Although COVID-19 primarily affects the lungs, some sequelae, such as heart problems, diabetes, or kidney disease, can develop a few months after recovery from coronavirus infection, even in mild cases of the disease. Although the exact cause of these sequelae has not been fully understood, some recent research suggests that they may be the result of intense inflammation caused by […]
Although COVID-19 primarily affects the lungs, some sequelae, such as heart problems, diabetes, or kidney disease, can develop a few months after recovery from coronavirus infection, even in mild cases of the disease.
Although the exact cause of these sequelae has not been fully understood, some recent research suggests that they may be the result of intense inflammation caused by the SARS-CoV-2 virus or even due to some other pre-existing disease that causes manifest after coronavirus infection.
COVID-19 is an infection caused by a new type of coronavirus, SARS-CoV-2, and is characterized by the appearance of flu-like symptoms, such as fever, headache and general malaise, in addition to an intense cough and difficulty breathing. In some cases, hospital admission is necessary due to the seriousness of the symptoms that can be life-threatening. Check out all symptoms of COVID-19.
Some symptoms such as excessive tiredness, weakness, muscle pain, cough or loss of smell/taste are the most common sequelae after infection, which can last for more than 12 weeks, even after the person is considered cured.
However, there are sequelae that involve other organs of the body that have been reported, although less frequently, by people who have had COVID-19, some studies and scientific journals. These include:
Cardiovascular system: myocardial inflammation, heart failure, inflammation of the membrane that lines the heart, acute coronary disease, cardiac arrhythmia, infarction or increased blood clotting
Respiratory system: stiffening of the lung, called pulmonary fibrosis, which can cause difficulty breathing or poor blood circulation
Renal system: acute renal failure, characterized by decreased kidney function
Neurological systems: loss of taste and smell, headache, anxiety, depression, insomnia, brain inflammation, stroke, cerebral venous thrombosis, cerebral hemorrhage, confusion, delirium, dizziness, seizures, Guillain-Barré syndrome, Parkinson’s disease or Miller Fisher syndrome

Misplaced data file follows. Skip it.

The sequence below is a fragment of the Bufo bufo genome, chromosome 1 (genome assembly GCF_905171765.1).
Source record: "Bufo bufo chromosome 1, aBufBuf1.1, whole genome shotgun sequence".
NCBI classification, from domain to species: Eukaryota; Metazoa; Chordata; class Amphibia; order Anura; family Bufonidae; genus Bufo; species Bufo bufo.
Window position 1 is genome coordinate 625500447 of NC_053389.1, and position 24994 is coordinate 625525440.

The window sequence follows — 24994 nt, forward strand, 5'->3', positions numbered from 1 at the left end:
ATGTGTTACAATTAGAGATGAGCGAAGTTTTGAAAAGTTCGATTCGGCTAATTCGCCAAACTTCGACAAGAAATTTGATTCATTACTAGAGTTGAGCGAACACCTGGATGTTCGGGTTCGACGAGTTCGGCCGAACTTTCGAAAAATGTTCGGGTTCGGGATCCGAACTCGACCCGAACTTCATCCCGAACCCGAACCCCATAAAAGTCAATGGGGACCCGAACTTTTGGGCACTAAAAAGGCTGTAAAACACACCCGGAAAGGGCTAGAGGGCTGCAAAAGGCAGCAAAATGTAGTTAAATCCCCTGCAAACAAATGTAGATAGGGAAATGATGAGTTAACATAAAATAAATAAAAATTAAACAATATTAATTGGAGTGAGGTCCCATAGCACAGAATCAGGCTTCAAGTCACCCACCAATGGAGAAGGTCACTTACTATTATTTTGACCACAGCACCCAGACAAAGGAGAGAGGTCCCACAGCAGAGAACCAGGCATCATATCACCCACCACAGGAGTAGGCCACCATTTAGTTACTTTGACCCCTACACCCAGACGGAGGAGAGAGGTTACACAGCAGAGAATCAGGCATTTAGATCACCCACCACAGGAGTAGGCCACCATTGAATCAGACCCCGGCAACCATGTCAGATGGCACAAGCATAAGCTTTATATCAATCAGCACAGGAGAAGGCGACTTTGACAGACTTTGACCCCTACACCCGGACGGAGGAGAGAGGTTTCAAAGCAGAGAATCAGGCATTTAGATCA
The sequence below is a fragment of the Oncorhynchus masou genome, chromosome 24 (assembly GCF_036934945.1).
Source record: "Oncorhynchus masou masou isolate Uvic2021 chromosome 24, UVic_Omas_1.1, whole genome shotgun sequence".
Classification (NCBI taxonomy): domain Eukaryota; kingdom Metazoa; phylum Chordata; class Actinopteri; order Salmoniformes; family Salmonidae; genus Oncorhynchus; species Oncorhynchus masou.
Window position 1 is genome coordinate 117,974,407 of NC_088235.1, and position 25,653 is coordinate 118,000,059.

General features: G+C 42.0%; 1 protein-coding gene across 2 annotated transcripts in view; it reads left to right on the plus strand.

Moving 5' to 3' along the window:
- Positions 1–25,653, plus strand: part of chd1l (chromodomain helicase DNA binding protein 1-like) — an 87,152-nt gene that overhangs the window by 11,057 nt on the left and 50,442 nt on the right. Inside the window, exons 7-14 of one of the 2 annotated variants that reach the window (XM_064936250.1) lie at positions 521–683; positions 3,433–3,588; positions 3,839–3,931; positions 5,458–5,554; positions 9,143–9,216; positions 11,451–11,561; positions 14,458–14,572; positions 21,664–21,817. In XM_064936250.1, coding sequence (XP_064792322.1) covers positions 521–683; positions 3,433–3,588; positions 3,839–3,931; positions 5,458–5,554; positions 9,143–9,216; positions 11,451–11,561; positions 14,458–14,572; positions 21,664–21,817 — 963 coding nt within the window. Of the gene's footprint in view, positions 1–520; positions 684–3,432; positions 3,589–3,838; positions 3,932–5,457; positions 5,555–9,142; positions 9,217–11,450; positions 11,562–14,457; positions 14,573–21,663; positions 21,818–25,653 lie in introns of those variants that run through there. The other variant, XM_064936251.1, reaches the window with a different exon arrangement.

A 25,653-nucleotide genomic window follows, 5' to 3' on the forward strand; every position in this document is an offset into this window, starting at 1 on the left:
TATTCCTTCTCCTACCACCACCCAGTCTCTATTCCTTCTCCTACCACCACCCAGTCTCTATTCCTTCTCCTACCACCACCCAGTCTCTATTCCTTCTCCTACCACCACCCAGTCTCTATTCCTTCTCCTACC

Dermatological system: blistering, itching or swelling of the skin, or alopecia, which is hair loss
Gastrointestinal system: loss of appetite, nausea, gastroesophageal reflux, diarrhea, abdominal pain or swelling, or bloody stools
Ophthalmologic system: conjunctivitis, keratoconjunctivitis or hemorrhagic conjunctivitis, eyelid redness, retinal blood vessel obstruction or optic nerve inflammation
Endocrine system: thyroid inflammation, hyperglycemia in diabetic people, increased insulin resistance or development of type 1 diabetes
Importantly, most people with COVID-19 recover quickly. However, due to the possibility of the development of sequelae of the infection, it becomes even more important to reduce the transmission of COVID-19, following precautionary measures such as social distancing, using masks, washing hands and using alcohol gel, for example. Check out all the measures to prevent infection by COVID-19.
Furthermore, the vaccine is the best form of protection against COVID-19 and against reinfection with a potentially more dangerous new variant of the virus. Find out what are the main vaccines for COVID-19.
Why does COVID-19 leave sequelae?
The exact cause of the sequelae of COVID-19 is not yet known, however, studies carried out so far report that during the infection, the body produces a large amount of inflammatory substances, called cytokines, as a way to increase the action of the immune system to fight the virus. These cytokines can end up accumulating in other organs and systems, causing chronic inflammation and causing sequelae.
What to do in case of sequel
In case there is any sign or symptom that could be indicative of sequelae of COVID-19, it is important to consult the doctor, so that the diagnosis can be made and the relationship with COVID-19 established and, thus, to start the medical follow-up and the treatment according to specific symptoms and individually.